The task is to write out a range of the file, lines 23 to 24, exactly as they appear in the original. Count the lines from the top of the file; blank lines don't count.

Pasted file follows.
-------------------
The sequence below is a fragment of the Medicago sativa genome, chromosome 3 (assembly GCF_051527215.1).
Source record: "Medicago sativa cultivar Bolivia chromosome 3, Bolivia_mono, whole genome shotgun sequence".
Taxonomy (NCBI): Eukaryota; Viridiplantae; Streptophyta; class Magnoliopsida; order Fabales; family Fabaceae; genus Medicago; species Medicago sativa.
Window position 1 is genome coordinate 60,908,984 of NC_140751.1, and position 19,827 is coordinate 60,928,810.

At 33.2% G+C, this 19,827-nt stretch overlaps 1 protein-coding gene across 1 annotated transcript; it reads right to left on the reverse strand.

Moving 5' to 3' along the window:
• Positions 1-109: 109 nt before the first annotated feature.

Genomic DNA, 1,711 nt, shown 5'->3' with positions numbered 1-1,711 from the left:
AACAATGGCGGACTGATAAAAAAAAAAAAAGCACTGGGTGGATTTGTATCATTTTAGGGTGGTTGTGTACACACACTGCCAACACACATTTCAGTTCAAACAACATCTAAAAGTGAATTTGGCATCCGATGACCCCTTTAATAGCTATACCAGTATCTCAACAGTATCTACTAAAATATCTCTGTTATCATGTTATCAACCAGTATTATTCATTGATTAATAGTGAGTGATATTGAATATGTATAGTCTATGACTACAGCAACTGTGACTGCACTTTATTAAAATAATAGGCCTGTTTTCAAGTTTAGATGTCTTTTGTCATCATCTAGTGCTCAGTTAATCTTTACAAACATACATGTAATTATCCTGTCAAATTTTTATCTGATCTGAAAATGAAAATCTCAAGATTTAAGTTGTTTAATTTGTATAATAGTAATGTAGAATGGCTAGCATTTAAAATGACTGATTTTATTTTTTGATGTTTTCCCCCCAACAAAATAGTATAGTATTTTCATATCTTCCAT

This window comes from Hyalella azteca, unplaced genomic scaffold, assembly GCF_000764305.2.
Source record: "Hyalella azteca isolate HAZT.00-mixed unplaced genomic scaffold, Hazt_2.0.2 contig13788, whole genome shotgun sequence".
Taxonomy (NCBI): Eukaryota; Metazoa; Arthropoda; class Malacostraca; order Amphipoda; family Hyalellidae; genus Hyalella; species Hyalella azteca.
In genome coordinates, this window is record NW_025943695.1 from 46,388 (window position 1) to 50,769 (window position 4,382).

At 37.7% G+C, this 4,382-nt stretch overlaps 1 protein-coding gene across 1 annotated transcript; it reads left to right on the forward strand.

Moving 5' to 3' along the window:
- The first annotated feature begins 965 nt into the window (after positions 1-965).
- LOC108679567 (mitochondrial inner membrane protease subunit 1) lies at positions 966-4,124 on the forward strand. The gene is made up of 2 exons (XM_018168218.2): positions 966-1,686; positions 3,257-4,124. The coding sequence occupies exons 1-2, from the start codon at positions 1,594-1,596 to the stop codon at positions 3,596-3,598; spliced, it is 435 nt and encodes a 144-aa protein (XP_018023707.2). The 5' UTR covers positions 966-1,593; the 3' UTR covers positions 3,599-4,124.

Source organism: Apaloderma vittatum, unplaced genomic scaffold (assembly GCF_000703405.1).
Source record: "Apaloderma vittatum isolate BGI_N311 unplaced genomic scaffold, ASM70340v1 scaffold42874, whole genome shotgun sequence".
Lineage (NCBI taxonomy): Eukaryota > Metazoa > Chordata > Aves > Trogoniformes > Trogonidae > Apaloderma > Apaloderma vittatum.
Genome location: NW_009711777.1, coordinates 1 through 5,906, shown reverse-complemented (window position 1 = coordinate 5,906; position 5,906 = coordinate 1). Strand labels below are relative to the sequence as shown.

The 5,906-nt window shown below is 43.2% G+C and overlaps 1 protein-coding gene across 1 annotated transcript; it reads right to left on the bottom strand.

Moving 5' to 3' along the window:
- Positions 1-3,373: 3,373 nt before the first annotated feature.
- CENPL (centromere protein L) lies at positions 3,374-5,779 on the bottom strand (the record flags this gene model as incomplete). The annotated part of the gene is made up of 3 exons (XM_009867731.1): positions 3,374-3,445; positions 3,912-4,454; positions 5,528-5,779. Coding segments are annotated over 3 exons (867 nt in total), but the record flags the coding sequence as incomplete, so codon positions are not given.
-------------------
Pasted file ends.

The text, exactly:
Moving 5' to 3' along the window:
- Positions 1-3,373: 3,373 nt before the first annotated feature.